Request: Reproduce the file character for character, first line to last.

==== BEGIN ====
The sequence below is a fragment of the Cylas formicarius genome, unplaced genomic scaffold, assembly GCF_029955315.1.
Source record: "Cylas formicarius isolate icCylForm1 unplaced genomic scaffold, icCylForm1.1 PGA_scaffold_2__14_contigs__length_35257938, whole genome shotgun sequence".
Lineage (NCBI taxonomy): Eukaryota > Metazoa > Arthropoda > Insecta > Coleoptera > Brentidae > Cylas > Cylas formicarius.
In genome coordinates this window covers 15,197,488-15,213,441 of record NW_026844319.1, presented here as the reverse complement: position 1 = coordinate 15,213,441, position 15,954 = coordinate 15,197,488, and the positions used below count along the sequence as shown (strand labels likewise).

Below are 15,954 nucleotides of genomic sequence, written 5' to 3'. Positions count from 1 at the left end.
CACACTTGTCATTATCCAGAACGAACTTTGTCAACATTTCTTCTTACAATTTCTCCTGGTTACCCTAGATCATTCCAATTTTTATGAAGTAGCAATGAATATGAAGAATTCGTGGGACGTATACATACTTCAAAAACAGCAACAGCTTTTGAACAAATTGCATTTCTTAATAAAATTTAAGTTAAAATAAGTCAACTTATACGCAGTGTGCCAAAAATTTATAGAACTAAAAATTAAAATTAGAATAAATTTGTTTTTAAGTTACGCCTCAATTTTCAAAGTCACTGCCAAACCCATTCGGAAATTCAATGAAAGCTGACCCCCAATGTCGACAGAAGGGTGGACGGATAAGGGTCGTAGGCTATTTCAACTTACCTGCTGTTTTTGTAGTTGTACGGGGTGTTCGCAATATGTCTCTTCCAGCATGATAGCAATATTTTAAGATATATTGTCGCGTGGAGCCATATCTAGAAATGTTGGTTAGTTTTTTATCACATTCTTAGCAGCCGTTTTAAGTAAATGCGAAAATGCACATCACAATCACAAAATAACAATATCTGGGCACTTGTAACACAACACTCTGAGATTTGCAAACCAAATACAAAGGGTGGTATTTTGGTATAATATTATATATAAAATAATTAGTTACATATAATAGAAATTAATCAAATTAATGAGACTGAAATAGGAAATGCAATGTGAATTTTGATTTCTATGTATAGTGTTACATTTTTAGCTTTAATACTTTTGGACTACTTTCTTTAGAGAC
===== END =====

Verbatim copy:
The sequence below is a fragment of the Cylas formicarius genome, unplaced genomic scaffold, assembly GCF_029955315.1.
Source record: "Cylas formicarius isolate icCylForm1 unplaced genomic scaffold, icCylForm1.1 PGA_scaffold_2__14_contigs__length_35257938, whole genome shotgun sequence".
Lineage (NCBI taxonomy): Eukaryota > Metazoa > Arthropoda > Insecta > Coleoptera > Brentidae > Cylas > Cylas formicarius.
In genome coordinates this window covers 15,197,488-15,213,441 of record NW_026844319.1, presented here as the reverse complement: position 1 = coordinate 15,213,441, position 15,954 = coordinate 15,197,488, and the positions used below count along the sequence as shown (strand labels likewise).

Below are 15,954 nucleotides of genomic sequence, written 5' to 3'. Positions count from 1 at the left end.
CACACTTGTCATTATCCAGAACGAACTTTGTCAACATTTCTTCTTACAATTTCTCCTGGTTACCCTAGATCATTCCAATTTTTATGAAGTAGCAATGAATATGAAGAATTCGTGGGACGTATACATACTTCAAAAACAGCAACAGCTTTTGAACAAATTGCATTTCTTAATAAAATTTAAGTTAAAATAAGTCAACTTATACGCAGTGTGCCAAAAATTTATAGAACTAAAAATTAAAATTAGAATAAATTTGTTTTTAAGTTACGCCTCAATTTTCAAAGTCACTGCCAAACCCATTCGGAAATTCAATGAAAGCTGACCCCCAATGTCGACAGAAGGGTGGACGGATAAGGGTCGTAGGCTATTTCAACTTACCTGCTGTTTTTGTAGTTGTACGGGGTGTTCGCAATATGTCTCTTCCAGCATGATAGCAATATTTTAAGATATATTGTCGCGTGGAGCCATATCTAGAAATGTTGGTTAGTTTTTTATCACATTCTTAGCAGCCGTTTTAAGTAAATGCGAAAATGCACATCACAATCACAAAATAACAATATCTGGGCACTTGTAACACAACACTCTGAGATTTGCAAACCAAATACAAAGGGTGGTATTTTGGTATAATATTATATATAAAATAATTAGTTACATATAATAGAAATTAATCAAATTAATGAGACTGAAATAGGAAATGCAATGTGAATTTTGATTTCTATGTATAGTGTTACATTTTTAGCTTTAATACTTTTGGACTACTTTCTTTAGAGAC